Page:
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HarperCollins, the publishing house that handles the rights to Agatha Christie's books, has edited several of her novels to remove potentially offensive language, including references to ethnicity

and insulting descriptions. The changes were made in digital versions of the novels and were done by sensitivity readers to make the novels more palatable to modern audiences. The changes affected novels featuring Christie's detectives, Poirot and Miss Marple, that were written between 1920 and 1976.

According to The Telegraph, the edited versions of the novels removed descriptions of characters' ethnicity, including references to being black, Jewish, or Gypsy. The word "Oriental" and the N-word were also removed, and the term "natives" was replaced with the word "local." Insulting descriptions of women's bodies, such as a female character's torso being described as "of black marble," were also removed.

The edits were made to selected Poirot novels that have been released or will be released since 2020, as well as to the entire Miss Marple series. Among the changes made was a passage in the 1937 Poirot novel Death on the Nile, where the character Mrs. Allerton complains about a group of children, stating that "they come back and stare, and stare, and their eyes are simply disgusting, and so are their noses, and I don't believe I really like children." The edited version removes the description of the children's appearance and only states that "they come back and stare, and stare. And I don't believe I really like children."

The sensitivity readers who made the edits are a relatively new phenomenon in publishing. They vet new publications and older works for potentially offensive language and descriptions and aim to improve diversity in the publishing industry. The editing of Christie's novels is the first time the content of her works has been changed. However, her 1939 novel And Then There Were None was previously published under a different title that included a racist term, which was last used in 1977.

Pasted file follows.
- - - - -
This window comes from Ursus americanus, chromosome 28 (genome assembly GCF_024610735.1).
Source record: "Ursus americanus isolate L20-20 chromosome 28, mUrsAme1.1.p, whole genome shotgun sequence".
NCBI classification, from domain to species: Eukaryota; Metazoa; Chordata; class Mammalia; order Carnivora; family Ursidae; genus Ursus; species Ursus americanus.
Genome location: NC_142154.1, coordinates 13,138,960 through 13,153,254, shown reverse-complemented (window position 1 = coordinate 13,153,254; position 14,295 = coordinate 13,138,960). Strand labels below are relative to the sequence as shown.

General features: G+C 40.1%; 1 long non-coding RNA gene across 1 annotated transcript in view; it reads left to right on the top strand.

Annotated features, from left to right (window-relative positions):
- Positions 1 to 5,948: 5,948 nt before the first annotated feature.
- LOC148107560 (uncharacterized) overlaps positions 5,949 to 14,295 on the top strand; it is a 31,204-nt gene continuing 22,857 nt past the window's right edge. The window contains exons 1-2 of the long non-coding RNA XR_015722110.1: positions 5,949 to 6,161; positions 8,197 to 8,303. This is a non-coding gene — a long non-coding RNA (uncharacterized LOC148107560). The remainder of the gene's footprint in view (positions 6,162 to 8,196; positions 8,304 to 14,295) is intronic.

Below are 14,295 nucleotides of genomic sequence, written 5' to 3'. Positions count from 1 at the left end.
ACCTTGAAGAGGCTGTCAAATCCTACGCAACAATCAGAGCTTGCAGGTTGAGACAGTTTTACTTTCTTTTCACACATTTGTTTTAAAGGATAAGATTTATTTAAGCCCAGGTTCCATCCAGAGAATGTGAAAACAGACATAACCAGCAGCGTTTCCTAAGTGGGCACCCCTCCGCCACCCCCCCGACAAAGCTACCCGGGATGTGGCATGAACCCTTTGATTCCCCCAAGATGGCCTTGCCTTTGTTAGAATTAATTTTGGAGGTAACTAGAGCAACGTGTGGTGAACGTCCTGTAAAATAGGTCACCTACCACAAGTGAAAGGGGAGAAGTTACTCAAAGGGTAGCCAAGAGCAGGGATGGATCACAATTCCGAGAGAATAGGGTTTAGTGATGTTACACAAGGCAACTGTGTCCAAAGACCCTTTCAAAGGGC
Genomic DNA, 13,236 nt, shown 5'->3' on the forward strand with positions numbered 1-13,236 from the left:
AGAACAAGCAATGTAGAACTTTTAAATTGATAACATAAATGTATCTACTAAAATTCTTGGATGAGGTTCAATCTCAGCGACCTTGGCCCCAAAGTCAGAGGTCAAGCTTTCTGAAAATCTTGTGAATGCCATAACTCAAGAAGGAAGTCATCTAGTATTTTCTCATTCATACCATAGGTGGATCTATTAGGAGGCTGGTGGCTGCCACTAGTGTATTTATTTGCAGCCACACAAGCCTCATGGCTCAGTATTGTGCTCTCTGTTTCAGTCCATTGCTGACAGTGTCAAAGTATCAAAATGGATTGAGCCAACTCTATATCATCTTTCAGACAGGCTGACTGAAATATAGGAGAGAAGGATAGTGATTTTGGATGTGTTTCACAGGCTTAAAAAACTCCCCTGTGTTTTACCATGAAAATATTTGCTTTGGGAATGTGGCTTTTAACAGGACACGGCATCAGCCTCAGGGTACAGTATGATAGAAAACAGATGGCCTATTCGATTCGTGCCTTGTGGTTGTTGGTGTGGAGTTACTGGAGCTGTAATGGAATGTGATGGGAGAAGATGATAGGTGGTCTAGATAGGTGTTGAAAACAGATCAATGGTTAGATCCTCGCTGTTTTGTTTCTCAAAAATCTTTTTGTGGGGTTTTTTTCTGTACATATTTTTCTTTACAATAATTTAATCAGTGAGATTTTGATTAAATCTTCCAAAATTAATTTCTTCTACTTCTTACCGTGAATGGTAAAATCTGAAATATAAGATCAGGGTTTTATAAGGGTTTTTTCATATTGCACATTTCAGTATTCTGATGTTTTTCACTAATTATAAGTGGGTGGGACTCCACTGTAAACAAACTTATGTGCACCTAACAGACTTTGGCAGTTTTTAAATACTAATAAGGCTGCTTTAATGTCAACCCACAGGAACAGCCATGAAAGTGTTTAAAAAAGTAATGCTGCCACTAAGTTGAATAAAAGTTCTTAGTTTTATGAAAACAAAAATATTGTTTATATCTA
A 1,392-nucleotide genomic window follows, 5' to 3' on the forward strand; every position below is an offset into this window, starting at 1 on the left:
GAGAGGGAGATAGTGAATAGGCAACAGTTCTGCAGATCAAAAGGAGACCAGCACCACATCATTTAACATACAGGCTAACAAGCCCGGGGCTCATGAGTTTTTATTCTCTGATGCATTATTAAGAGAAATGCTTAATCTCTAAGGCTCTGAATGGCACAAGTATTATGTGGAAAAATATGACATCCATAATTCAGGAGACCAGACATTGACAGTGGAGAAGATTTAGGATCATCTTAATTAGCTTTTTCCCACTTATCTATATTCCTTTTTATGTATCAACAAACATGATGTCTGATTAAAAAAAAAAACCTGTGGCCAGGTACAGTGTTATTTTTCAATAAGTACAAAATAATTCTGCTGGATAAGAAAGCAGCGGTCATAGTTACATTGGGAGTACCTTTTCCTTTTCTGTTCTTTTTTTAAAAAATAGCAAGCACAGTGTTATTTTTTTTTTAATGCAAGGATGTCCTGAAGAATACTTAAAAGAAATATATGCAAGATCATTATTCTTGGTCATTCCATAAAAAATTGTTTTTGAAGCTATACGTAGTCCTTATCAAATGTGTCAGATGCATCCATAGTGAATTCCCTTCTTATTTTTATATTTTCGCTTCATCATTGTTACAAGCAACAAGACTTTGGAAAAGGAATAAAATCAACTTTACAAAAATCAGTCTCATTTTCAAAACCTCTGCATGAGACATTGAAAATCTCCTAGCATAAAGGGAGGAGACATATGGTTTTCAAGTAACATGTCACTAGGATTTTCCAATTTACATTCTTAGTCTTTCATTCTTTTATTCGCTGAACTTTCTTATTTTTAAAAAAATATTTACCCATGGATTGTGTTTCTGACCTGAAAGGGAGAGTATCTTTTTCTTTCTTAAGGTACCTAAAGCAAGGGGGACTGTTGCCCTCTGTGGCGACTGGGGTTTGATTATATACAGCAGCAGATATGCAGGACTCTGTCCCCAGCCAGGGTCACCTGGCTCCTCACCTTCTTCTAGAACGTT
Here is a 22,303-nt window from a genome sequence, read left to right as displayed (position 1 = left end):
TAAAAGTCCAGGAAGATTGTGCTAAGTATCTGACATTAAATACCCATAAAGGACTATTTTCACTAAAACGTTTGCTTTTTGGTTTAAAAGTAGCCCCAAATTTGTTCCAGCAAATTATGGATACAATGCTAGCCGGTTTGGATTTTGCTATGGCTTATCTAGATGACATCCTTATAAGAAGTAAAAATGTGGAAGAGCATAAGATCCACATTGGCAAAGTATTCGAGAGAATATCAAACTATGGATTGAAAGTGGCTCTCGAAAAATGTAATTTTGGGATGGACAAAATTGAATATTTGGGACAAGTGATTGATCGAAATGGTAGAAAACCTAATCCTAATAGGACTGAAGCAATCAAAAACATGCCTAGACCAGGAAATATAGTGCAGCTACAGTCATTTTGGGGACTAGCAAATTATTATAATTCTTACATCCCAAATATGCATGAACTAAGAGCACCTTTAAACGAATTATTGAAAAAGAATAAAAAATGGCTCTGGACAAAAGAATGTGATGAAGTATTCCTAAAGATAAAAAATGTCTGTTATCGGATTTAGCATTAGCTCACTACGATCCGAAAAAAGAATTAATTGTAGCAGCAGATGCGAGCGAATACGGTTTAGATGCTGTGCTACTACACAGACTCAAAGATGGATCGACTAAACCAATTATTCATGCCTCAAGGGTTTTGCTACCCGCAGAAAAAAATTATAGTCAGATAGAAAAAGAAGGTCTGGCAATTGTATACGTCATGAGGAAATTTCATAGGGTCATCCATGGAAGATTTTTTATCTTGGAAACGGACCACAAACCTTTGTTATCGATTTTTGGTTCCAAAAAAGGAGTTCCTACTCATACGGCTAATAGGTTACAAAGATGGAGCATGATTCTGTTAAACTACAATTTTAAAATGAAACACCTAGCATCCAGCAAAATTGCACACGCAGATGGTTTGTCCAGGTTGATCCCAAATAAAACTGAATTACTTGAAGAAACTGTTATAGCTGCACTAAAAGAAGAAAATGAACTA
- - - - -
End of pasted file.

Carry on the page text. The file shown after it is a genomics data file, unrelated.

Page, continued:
Other midcentury authors whose works have been revised include Roald Dahl and Ian Fleming. Dahl's publisher, Puffin, hired sensitivity readers to rewrite significant parts of the author's text to remove offensive descriptions of characters' physical appearances, such as the words "fat" and "ugly," as well as antisemitic references. Gender-neutral terms were also added. Ian Fleming's novels, featuring the British spy James Bond, have been reissued with a disclaimer that the books were written at a time when terms and attitudes that might be considered offensive by modern readers were commonplace.

The changes made to Agatha Christie's novels are part of a larger effort to make literature more inclusive and to address potentially offensive language and descriptions that were common in earlier works. While some may see this as an erasure of history, others view it as an opportunity to make literature more accessible to modern audiences and to create a more inclusive and diverse publishing industry. Photo:  F l a n k e r, Wikimedia commons.